OPINION – It doesn’t matter how many jobs you save, if you can’t breathe the air, none of that matters.
Still, that’s how the two sides are lining up in the wake of Monday’s controversial plan to eliminate carbon emissions from fossil-fuel burning power-generating plants by 30 percent by 2030.
In introducing the most aggressive step against global warming, Environmental Protection Agency administrator Gina McCarthy said: “We have a moral obligation to act.”
Opposition, of course, is lining up.
“We will introduce bipartisan legislation that will prevent these disastrous new rules from wreaking havoc on our economy in West Virginia,” Rep. Nick Rahall, D-West Virginia, said in a statement.
Rahall’s opposition is based on what he calls a significant loss of jobs that will occur when the EPA regulation is implemented, a charge refuted by the White House.
“What we’ve seen every time is that these claims are debunked when you actually give workers and businesses the tools and the incentives they need to innovate,” President Barack Obama said.
It wasn’t that long ago that a local power-generating operation planned for just across the state line, not far from Mesquite, was run out by residents opposed to yet another coal-powered plant.
Coal was the basis of our energy platform for many years. It served its purpose in the days before we realized just how dangerous it was to the environment.
We had millions of men and boys employed in the coal mines all across the country, toiling in the dangerous, backbreaking work of bring coal from the bowels of the Earth to power our homes, industry, lives.
But, we are long overdue in finding a healthier, more environmentally friendly power source.
We’re depleting our supplies of coal, we’re depleting our supplies of oil, and reasonable minds are well aware of the dangers posed by going nuclear, as evidenced at Chernobyl, Fukushima, and Three Mile Island.
A recent Pew Research Center poll reveals that 67 percent of us believe that there is “solid evidence the Earth is arming,” and 54 percent believe “the effects of global warming have begun.”
This comes just weeks after a panel of scientists disclosed the collapse of a large section of the West Antarctica ice sheet and proclaimed the ensuing melt is unstoppable and will lead to a rise in the sea level of up to 10 feet or more in the coming centuries. According to a report by the Intergovernmental Panel on Climate Change rises in sea level could flood many South Seas Islands and overtake large parts of Southeast Asia. The report goes on to state that about 100 million people live within three feet of mean sea level, with much of the world’s population concentrated in vulnerable coastal cities, making Louisiana and Florida high-risk areas in the continental United States. The inevitability, according to scientists, is that the impact of global warming will make many coastal regions worldwide virtually uninhabitable.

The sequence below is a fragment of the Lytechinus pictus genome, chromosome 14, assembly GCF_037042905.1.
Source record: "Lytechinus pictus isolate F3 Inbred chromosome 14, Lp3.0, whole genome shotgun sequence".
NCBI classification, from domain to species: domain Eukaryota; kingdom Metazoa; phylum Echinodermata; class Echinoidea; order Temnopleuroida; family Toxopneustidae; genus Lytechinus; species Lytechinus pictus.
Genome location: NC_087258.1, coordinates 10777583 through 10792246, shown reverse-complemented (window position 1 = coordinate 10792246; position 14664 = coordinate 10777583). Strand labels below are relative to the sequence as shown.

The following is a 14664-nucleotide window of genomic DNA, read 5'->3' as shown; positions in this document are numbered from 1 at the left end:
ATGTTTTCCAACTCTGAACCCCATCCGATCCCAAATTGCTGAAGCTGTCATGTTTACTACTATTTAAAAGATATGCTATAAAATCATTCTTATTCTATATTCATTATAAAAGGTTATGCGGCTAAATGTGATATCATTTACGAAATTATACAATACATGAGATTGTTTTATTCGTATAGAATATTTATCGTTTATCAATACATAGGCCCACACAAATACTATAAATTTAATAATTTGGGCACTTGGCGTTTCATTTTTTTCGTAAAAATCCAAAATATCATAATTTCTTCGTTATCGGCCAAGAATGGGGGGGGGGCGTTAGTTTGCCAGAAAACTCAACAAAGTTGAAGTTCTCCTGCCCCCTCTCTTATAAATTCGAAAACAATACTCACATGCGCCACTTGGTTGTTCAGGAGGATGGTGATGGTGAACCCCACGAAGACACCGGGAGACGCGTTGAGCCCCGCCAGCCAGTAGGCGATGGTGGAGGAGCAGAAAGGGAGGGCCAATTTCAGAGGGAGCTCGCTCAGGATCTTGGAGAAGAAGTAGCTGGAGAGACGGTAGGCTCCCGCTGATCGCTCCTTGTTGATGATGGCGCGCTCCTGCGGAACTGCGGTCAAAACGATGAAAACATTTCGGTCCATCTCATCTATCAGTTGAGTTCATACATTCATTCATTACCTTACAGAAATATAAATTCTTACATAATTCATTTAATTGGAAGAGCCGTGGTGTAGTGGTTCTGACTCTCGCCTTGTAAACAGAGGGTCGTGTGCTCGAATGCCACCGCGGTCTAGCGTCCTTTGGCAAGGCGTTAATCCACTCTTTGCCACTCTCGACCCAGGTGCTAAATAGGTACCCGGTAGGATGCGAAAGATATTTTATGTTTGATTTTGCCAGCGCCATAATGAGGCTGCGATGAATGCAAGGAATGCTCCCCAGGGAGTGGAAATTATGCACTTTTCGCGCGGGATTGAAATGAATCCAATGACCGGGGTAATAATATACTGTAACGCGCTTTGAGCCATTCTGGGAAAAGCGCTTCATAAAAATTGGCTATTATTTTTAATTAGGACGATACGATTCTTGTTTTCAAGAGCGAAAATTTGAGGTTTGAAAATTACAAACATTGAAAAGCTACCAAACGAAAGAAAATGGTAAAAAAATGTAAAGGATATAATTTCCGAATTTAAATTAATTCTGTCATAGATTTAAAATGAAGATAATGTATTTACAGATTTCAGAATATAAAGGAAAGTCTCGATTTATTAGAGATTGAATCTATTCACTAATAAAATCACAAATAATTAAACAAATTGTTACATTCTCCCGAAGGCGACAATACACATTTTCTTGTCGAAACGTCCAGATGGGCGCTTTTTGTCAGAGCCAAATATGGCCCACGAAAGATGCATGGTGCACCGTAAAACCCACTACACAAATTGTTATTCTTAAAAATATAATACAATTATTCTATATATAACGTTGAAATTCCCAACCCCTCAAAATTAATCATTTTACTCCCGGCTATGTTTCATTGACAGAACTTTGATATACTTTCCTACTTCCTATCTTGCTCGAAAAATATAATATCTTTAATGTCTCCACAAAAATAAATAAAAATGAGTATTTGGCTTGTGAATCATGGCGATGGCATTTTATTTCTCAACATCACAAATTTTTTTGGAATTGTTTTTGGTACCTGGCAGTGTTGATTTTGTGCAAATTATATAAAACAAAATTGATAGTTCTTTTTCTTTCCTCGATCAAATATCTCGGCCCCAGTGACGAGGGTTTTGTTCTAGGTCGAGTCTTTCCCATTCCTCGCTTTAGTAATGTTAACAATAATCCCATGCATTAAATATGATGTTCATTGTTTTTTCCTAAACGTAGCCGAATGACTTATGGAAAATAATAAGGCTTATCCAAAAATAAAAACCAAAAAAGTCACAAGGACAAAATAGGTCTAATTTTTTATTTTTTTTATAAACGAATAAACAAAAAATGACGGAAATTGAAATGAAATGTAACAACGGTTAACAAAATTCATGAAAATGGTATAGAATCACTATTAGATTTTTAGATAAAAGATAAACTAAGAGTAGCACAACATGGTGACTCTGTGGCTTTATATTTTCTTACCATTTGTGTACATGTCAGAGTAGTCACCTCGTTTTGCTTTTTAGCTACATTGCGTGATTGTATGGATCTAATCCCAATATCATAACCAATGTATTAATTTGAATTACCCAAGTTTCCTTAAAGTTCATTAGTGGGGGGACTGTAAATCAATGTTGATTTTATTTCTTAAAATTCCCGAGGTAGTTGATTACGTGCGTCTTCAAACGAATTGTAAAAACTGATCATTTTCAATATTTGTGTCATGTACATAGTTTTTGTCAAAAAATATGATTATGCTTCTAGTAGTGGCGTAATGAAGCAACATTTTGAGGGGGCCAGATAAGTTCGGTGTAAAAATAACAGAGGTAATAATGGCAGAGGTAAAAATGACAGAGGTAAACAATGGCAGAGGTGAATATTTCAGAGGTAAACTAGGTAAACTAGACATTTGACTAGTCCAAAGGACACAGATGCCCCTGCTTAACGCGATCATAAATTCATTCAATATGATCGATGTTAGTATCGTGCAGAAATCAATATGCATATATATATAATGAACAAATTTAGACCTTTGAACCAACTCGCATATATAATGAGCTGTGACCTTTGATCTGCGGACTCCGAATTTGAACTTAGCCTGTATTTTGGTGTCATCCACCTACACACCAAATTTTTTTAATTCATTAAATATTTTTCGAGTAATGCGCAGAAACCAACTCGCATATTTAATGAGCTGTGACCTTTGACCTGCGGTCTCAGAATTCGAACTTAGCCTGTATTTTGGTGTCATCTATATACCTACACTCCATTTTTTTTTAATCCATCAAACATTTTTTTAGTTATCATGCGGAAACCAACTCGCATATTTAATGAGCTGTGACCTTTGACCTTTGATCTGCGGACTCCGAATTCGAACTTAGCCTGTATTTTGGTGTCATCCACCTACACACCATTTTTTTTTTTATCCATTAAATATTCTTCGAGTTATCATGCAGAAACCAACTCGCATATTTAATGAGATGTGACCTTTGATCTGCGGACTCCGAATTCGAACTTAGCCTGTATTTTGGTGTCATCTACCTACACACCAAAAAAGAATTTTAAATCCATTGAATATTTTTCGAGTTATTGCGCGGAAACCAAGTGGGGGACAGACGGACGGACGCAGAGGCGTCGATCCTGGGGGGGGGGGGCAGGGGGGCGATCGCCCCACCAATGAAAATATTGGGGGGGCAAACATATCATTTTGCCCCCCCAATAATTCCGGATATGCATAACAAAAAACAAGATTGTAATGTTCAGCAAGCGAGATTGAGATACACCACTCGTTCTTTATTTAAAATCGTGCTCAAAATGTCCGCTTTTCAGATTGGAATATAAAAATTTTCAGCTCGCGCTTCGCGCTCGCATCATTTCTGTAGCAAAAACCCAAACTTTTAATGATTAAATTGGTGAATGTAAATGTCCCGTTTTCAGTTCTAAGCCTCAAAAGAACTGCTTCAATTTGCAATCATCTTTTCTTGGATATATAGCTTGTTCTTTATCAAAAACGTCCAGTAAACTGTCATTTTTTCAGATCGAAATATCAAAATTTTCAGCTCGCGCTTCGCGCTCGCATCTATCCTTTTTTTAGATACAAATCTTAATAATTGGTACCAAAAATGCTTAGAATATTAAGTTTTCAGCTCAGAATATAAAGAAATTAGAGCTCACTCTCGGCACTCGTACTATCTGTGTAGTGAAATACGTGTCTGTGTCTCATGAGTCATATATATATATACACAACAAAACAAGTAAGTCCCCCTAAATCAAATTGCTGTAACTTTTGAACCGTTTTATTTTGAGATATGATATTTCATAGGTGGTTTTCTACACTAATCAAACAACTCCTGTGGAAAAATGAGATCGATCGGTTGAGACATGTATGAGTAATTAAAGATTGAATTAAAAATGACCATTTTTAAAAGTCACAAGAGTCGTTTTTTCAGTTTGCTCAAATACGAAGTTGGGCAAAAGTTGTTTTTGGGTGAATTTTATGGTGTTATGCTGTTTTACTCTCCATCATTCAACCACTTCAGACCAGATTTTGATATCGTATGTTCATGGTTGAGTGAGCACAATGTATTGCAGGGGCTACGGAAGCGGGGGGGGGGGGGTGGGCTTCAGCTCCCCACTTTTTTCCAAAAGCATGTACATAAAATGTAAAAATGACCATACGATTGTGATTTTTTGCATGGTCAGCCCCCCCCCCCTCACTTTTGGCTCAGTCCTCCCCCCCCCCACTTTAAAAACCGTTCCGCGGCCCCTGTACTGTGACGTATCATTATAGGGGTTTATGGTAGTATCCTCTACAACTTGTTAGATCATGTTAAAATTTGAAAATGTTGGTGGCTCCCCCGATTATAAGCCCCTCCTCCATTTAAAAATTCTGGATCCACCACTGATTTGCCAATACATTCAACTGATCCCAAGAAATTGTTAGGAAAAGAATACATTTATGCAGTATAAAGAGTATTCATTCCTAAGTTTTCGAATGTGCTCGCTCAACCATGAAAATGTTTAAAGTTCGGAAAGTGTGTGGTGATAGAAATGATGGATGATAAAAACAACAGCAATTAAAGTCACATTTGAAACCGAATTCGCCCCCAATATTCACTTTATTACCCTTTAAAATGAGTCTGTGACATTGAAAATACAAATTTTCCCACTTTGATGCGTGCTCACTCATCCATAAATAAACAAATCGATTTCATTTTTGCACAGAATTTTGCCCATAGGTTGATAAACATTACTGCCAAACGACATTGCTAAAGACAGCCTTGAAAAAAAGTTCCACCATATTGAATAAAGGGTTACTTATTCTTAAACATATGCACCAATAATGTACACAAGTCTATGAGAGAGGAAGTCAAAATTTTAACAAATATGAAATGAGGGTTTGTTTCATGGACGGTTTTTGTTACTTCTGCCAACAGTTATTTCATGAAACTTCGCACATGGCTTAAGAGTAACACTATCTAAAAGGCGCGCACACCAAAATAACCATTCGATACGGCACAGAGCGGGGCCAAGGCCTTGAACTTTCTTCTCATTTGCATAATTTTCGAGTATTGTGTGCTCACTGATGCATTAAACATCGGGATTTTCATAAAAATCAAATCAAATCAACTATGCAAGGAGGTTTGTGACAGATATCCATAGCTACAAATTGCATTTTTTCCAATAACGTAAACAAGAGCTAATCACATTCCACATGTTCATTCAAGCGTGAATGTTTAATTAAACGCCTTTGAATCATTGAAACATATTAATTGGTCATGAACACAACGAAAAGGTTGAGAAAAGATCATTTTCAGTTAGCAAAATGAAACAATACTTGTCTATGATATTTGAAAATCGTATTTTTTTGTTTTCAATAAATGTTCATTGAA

This is but a part of the dangers ahead if stricter environmental regulations are not implemented.
The constant release of pollutants into the atmosphere is eating larger chunks out of our ozone layer; release of pollutants into our rivers, streams, and oceans is fouling the water we need to sustain us; greenhouse gases from unsound agricultural practices are exacerbating the problems.
According to the U.S. Global Change Research Program, the temperature in the U.S. has increased by two degrees in the last 50 years and precipitation has increased by 5 percent. To the uninitiated, that seems like a small increase, however within the scientific community, these numbers are huge.
That’s why as stiff as these new EPA regulations may seem, they are necessary and long overdue.
Very, very long overdue.
We have, for more than 40 years, talked a lot about how our reliance on fossil fuels – from the gasoline we pump into our cars to the fuels we burn to turn on our lights – makes us vulnerable.
We have experienced gasoline rationing, seen prices soar outrageously during high energy-consuming times, seen rolling blackouts instituted in highly populated areas of California.
Futile attempts at alternate energy sources.
Yes, we have more wind farms, solar panels, and bio-diesel fuels in the energy pipeline than before but not enough, sadly, to stop the assault on nature.
Sales pretty well follow the price of gasoline. When gas prices go up, so do hybrid sales. When they stabilize, hybrid numbers plunge.
In other words, we’re not doing much to preserve this rock we’re all perched upon, and if we keep pushing deadlines for cleaner power further into the future, we will eventually run out of tomorrows and it won’t matter anyway.
We have given the energy industry far too long to develop alternatives to the same old thing with the excuse that it’s too expensive. Doing nothing is too expensive.
The threat of jobs is nothing more than political hyperbole. Dedicating those current resources to new industry will keep those people employed as the transition is made.
It will take courage, of course. The money thrown at our leaders by the energy industry is substantial, but we can no longer place the environment on a back burner.
That’s why as controversial and far-reaching as this EPA mandate is, it is nowhere near the answer to the current environmental crisis.
We need more brave steps forward in returning nature to its most natural state and keep politics, greed, and ignorance out of the equation.
No bad days!
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Ed Kociela is an opinion columnist. The opinions stated in this article are his and not representative of St. George News.
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